Korn shell

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The Korn shell (ksh) is a Unix shell which was developed by David Korn (AT&T Bell Laboratories) in the early 1980s and announced at Toronto USENIX on July 14 1983.[1][2] Other early contributors were AT&T Bell Labs developers Mike Veach, who wrote the emacs code, and Pat Sullivan, who wrote the vi code.[3] ksh is backwards-compatible with the Bourne shell and includes many features of the C shell as well, such as a command history, which was inspired by the requests of Bell Labs users.

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Design

The main advantage of ksh over the traditional Unix shell is in its use as a programming language. Since its conception, several features were gradually added, while maintaining strong backwards compatibility with the Bourne shell.

The ksh93 version supports associative arrays and built-in floating point arithmetic.

For interactive use, ksh provides the ability to edit the command line in a WYSIWYG fashion, by hitting the appropriate cursor-up or previous-line key-sequence to recall a previous command, and then edit the command as if the users were in edit line mode. Three modes are available, compatible with vi, emacs and XEmacs.

ksh aims to respect the Shell Language Standard (POSIX 1003.2 "Shell and Utilities Language Committee").

History

Until 2000, Korn Shell remained AT&T's proprietary software. Since then it has been open source software, originally under a license peculiar to AT&T but, since the 93q release in early 2005, it has been licensed under the Common Public License. Korn Shell is available as part of the AT&T Software Technology (AST) Open Source Software Collection. As ksh was initially only available through a proprietary license from AT&T, a number of free and open source alternatives were created. These include the public domain pdksh and its actively developed successor mksh, the Free Software Foundation's Bourne-Again-Shell bash, and zsh.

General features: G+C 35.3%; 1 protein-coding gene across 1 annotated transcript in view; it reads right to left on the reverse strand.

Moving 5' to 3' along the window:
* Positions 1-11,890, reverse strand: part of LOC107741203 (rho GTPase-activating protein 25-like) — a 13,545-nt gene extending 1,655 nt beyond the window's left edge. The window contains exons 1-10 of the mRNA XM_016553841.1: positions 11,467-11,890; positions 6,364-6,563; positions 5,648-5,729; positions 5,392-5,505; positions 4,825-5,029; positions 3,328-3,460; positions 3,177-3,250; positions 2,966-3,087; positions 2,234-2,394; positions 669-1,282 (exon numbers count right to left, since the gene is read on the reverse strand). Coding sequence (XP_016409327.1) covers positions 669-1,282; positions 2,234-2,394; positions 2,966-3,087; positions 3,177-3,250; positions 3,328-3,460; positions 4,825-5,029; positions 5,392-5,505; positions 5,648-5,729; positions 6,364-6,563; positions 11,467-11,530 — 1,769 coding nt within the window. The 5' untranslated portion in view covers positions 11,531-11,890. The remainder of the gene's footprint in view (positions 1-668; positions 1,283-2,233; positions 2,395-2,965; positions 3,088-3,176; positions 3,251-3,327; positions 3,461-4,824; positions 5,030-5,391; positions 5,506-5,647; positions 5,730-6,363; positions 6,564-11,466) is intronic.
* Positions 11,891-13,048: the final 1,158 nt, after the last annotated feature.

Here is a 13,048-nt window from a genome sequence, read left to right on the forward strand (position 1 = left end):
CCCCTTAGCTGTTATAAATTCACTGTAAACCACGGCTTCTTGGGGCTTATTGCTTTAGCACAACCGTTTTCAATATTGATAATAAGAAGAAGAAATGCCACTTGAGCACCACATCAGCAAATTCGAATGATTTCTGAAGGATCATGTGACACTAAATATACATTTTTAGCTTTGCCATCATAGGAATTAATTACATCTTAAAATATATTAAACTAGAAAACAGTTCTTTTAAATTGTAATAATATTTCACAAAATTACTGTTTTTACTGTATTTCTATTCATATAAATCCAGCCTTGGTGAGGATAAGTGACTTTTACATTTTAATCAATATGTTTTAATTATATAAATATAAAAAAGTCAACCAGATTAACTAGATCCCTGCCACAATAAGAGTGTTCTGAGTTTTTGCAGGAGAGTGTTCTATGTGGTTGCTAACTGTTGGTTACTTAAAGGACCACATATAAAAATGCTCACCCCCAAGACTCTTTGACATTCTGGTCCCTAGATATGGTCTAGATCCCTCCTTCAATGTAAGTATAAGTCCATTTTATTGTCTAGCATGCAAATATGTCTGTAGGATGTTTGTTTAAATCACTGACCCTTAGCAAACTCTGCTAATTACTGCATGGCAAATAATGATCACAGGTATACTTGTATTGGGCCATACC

Although the ksh93 version added many improvements (associative arrays, floating point arithmetic, etc.), some vendors still ship their own version of the older ksh88 as /bin/ksh, sometimes with extensions (as of 2005 only Solaris and NCR UNIX (a.k.a. MP-RAS) ship ksh88, all other Unix vendors migrated to ksh93 and even Linux distributions started shipping ksh93).

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